These discoveries also helped me come to terms that this would be my new normal. I should clarify that “new normal” doesn’t mean content. I was still itching to keep improving and pushing the limit to get back to a “real normal.” But it does mean that I refocused on figuring out how to optimize my life in its current state. I worked with doctors to find medications that helped the gastric emptying; and my champion husband helped me figure out what I could consume and how I could start being active again. I still had my fair share of bad days, but they didn’t knock me down like they did before. With the support of my family and friends, I could keep getting back up.

My steady state for the next 3 years involved consuming ~1,000 calories a day, 98% of it liquid, and just doing life again. (P.S. if you need any ideas or comments on protein shakes, I’ve tested most of them! 😄My current go to’s are Huel and Muscle Milk!)

Then, about a year ago, my life changed for the better. My husband stumbled across a surgery offered by Cleveland Clinic and I was a candidate. I didn’t know what would happen, but I hoped for the best and knew I had an army of people praying for me. I had the surgery on 3/12/19, spent a few months recovering, and then saw improvement. My energy started returning and so did my ability to consume solid food.

As I write this today, I’m still not “normal.” I still rely heavily on a liquid diet and I still have bad days. But now I’m able to consume 1-1.5 solid food meals a day and it’s glorious. It means my husband and I are now eating dinner together for the first time since we got married 4.5 years ago. And hanging out with friends doesn’t require a weird dance of why I’m not eating if people aren’t already up-to-speed.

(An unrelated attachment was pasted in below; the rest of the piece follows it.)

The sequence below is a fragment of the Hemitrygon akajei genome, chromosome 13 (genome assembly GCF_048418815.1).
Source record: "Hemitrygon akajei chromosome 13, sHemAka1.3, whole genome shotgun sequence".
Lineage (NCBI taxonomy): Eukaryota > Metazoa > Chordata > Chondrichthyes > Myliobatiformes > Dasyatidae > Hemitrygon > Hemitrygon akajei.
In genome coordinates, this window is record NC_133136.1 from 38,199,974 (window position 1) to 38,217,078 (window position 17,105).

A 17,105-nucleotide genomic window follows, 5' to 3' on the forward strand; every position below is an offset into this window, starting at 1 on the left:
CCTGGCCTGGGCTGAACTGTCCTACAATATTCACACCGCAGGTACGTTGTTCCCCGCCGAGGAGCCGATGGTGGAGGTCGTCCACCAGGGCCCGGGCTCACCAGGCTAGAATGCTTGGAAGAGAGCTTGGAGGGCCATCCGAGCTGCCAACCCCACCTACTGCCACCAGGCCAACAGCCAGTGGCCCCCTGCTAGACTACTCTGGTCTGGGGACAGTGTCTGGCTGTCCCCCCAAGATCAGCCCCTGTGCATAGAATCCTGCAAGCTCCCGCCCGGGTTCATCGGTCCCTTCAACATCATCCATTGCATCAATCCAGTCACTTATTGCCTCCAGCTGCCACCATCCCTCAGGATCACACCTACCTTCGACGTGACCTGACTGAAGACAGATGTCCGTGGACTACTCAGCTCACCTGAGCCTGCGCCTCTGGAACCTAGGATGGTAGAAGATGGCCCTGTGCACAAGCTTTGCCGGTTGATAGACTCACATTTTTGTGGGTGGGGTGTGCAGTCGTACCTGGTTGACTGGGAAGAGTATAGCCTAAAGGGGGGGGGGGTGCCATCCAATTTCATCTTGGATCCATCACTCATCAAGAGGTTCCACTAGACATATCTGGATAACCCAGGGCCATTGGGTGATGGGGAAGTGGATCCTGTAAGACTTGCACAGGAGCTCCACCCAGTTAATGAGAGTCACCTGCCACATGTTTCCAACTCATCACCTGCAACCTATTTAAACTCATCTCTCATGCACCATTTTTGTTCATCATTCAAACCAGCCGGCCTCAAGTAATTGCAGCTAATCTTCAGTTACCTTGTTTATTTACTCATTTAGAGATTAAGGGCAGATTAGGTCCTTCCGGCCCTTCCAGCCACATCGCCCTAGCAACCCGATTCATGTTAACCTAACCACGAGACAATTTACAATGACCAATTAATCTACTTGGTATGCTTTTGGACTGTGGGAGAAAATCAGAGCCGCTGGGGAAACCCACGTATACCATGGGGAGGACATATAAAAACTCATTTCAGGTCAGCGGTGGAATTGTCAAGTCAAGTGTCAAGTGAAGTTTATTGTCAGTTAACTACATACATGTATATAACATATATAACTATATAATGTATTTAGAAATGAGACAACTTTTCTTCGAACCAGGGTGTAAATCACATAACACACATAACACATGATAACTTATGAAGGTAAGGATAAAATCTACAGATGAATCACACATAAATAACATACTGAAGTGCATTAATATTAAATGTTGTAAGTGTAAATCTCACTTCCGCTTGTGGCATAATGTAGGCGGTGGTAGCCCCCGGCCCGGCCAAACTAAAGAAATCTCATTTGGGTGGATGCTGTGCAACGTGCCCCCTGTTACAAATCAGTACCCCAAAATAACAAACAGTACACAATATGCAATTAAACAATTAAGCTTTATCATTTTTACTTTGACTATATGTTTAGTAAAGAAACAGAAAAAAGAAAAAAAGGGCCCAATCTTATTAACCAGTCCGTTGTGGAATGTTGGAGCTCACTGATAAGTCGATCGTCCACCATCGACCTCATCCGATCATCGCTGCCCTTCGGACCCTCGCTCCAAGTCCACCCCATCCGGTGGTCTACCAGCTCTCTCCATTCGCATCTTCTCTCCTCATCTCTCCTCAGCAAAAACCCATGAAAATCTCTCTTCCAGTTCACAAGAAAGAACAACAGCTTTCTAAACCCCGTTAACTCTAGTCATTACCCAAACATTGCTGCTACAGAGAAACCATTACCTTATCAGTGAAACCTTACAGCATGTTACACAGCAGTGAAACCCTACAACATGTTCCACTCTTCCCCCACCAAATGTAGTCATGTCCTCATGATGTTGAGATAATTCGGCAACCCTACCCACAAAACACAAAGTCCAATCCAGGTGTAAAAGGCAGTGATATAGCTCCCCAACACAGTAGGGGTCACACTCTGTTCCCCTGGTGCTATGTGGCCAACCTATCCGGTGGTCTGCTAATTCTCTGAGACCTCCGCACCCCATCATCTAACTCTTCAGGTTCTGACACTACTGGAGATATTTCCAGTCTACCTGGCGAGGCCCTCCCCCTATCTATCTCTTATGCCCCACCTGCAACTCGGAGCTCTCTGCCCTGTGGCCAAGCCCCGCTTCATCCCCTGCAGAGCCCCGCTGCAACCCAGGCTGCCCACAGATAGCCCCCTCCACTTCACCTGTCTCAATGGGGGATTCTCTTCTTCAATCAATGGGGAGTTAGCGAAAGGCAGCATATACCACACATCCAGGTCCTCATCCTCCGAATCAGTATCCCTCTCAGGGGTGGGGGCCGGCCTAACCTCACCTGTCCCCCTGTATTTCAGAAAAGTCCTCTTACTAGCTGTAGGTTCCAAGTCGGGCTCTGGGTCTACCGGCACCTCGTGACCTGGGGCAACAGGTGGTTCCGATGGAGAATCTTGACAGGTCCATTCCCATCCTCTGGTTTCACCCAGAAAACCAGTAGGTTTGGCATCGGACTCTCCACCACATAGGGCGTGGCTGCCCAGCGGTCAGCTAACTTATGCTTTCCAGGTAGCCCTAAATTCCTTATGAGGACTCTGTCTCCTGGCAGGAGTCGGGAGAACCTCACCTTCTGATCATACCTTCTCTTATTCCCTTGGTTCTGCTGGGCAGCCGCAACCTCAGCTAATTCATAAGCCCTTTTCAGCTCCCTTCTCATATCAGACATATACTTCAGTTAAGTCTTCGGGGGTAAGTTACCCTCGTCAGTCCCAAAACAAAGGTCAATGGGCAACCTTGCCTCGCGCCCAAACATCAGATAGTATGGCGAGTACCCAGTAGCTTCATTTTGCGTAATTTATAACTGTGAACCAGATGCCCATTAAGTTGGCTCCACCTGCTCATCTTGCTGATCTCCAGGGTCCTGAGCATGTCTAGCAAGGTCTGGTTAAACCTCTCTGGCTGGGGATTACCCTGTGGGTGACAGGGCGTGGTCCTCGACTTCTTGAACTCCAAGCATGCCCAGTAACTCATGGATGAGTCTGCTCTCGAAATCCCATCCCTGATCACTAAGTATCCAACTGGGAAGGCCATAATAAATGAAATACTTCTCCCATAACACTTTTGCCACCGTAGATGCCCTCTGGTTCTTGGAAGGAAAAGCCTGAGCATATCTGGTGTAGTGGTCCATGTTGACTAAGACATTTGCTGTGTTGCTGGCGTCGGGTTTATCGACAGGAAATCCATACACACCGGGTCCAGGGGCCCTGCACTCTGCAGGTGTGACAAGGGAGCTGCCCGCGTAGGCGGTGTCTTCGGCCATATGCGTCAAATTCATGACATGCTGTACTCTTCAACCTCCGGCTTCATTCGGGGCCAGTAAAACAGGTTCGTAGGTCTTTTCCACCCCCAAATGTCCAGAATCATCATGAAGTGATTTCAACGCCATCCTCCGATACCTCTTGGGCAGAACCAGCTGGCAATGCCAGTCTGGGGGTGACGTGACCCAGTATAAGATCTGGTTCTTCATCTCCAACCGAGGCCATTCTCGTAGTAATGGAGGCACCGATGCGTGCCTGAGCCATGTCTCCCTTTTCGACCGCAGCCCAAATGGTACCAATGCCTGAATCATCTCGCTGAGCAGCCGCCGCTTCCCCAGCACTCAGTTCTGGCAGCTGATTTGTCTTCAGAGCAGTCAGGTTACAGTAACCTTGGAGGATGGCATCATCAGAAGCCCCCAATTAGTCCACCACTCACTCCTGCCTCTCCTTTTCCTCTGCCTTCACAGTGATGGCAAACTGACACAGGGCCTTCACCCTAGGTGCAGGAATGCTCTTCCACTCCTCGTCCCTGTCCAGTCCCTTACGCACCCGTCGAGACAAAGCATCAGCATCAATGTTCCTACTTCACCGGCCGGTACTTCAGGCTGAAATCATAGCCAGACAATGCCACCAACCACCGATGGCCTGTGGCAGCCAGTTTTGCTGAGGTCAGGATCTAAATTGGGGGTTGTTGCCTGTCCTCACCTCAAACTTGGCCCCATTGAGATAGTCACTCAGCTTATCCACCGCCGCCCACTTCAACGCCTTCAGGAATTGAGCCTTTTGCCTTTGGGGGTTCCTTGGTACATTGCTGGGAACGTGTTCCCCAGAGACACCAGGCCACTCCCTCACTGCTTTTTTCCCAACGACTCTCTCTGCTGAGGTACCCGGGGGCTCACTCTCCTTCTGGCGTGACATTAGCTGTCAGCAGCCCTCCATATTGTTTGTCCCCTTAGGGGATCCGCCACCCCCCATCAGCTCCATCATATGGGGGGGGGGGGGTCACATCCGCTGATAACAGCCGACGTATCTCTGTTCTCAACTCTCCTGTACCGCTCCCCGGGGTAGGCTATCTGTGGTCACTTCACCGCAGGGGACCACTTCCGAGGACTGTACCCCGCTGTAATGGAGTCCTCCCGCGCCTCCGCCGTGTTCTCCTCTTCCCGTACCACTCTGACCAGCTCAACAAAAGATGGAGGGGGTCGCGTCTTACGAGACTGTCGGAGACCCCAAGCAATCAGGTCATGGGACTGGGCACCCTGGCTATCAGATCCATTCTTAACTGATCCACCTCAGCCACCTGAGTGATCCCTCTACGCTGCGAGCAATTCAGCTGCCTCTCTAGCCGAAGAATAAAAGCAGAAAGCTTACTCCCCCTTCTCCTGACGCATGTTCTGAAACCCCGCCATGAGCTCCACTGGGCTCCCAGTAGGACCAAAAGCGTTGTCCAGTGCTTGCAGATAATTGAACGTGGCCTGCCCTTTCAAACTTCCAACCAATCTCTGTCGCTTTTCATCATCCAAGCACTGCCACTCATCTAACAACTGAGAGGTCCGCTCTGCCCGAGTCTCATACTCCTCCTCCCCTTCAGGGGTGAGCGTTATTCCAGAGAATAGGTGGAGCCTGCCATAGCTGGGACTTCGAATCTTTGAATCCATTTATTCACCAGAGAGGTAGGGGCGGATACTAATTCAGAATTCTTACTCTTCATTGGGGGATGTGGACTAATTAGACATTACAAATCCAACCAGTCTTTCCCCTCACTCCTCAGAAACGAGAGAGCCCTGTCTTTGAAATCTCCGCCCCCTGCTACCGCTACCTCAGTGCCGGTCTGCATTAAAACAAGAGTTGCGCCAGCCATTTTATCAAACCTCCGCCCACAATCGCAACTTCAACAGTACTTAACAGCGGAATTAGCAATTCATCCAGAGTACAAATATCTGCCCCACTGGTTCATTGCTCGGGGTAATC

It’s not ideal, but it is OK! I’m not sure if I’ll every look back on those years and think, “Golly, I’m so thankful I went through that!” But I can see the silver linings. Here are a handful of them:

  1. This is something I’ve had my entire life. That doesn’t depress me. It reminds me that I’ve done life with it, swam the English Channel with it, and I can keep going.

  2. Open water swimmers have complained about missing solid food or suffering from nausea during long swims. Lucky for me, I have plenty of experience in both! 😄

  3. My mental stamina has been sharpened; my spirit and willpower aren’t afraid of a fight.

  4. I can take advantage of the now! I realize my health is fragile and it could decline again. But I’ve got some of it back now so I’m going to do something with it! Carpe Diem!

As I head into Week 2 of quarantine, a lot of uncertainty remains. Swimming has been the best way to keep my digestion more regular, so I’m really focused on staying active and keeping tabs on my health while I don’t have the opportunity to swim. Things could always change, but I’m not giving up on this swim. My spirit is still kicking, I’m figuring out a routine, and I’m choosing to stay positive and smile. It doesn’t mean everything is peachy, but I’m doing the best I can 😊.

Stay safe and healthy out there, everyone!! We can do this! Hands in -- QuaranTEAM on the 3!

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Wow. Thank you for sharing your story and for giving the perspective of what it has been like to develop the mental stamina within the last couple of years. I miss you friend!